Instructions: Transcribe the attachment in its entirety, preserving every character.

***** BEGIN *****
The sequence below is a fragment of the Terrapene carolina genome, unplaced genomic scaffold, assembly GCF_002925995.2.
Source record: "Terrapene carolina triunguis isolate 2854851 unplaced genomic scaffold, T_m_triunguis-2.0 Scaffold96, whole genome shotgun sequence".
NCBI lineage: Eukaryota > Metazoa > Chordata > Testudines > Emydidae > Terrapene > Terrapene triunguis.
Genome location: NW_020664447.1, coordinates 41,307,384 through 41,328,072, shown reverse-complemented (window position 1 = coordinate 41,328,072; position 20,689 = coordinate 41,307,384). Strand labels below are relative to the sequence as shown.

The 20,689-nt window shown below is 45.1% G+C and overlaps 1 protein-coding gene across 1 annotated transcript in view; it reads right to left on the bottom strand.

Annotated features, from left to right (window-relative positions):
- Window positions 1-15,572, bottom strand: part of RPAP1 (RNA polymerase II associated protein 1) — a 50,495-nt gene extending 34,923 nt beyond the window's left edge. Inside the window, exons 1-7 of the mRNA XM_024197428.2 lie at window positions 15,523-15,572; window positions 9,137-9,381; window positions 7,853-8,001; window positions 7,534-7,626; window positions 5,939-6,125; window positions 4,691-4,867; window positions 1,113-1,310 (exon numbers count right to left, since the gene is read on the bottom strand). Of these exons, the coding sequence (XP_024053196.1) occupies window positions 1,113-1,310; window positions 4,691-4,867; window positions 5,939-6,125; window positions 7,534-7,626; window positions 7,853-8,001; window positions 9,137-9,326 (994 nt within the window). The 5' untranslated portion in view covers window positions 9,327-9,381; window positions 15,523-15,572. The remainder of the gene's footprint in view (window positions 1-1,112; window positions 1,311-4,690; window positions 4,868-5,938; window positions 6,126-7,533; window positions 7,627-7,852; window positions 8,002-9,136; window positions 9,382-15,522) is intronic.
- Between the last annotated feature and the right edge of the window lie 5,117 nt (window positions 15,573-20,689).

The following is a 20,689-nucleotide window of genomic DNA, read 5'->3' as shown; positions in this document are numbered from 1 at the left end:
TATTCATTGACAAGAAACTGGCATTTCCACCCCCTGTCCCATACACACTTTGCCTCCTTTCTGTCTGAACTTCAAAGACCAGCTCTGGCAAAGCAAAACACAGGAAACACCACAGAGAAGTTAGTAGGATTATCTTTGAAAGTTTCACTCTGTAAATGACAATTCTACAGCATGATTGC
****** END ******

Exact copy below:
The sequence below is a fragment of the Terrapene carolina genome, unplaced genomic scaffold, assembly GCF_002925995.2.
Source record: "Terrapene carolina triunguis isolate 2854851 unplaced genomic scaffold, T_m_triunguis-2.0 Scaffold96, whole genome shotgun sequence".
NCBI lineage: Eukaryota > Metazoa > Chordata > Testudines > Emydidae > Terrapene > Terrapene triunguis.
Genome location: NW_020664447.1, coordinates 41,307,384 through 41,328,072, shown reverse-complemented (window position 1 = coordinate 41,328,072; position 20,689 = coordinate 41,307,384). Strand labels below are relative to the sequence as shown.

The 20,689-nt window shown below is 45.1% G+C and overlaps 1 protein-coding gene across 1 annotated transcript in view; it reads right to left on the bottom strand.

Annotated features, from left to right (window-relative positions):
- Window positions 1-15,572, bottom strand: part of RPAP1 (RNA polymerase II associated protein 1) — a 50,495-nt gene extending 34,923 nt beyond the window's left edge. Inside the window, exons 1-7 of the mRNA XM_024197428.2 lie at window positions 15,523-15,572; window positions 9,137-9,381; window positions 7,853-8,001; window positions 7,534-7,626; window positions 5,939-6,125; window positions 4,691-4,867; window positions 1,113-1,310 (exon numbers count right to left, since the gene is read on the bottom strand). Of these exons, the coding sequence (XP_024053196.1) occupies window positions 1,113-1,310; window positions 4,691-4,867; window positions 5,939-6,125; window positions 7,534-7,626; window positions 7,853-8,001; window positions 9,137-9,326 (994 nt within the window). The 5' untranslated portion in view covers window positions 9,327-9,381; window positions 15,523-15,572. The remainder of the gene's footprint in view (window positions 1-1,112; window positions 1,311-4,690; window positions 4,868-5,938; window positions 6,126-7,533; window positions 7,627-7,852; window positions 8,002-9,136; window positions 9,382-15,522) is intronic.
- Between the last annotated feature and the right edge of the window lie 5,117 nt (window positions 15,573-20,689).

The following is a 20,689-nucleotide window of genomic DNA, read 5'->3' as shown; positions in this document are numbered from 1 at the left end:
TATTCATTGACAAGAAACTGGCATTTCCACCCCCTGTCCCATACACACTTTGCCTCCTTTCTGTCTGAACTTCAAAGACCAGCTCTGGCAAAGCAAAACACAGGAAACACCACAGAGAAGTTAGTAGGATTATCTTTGAAAGTTTCACTCTGTAAATGACAATTCTACAGCATGATTGC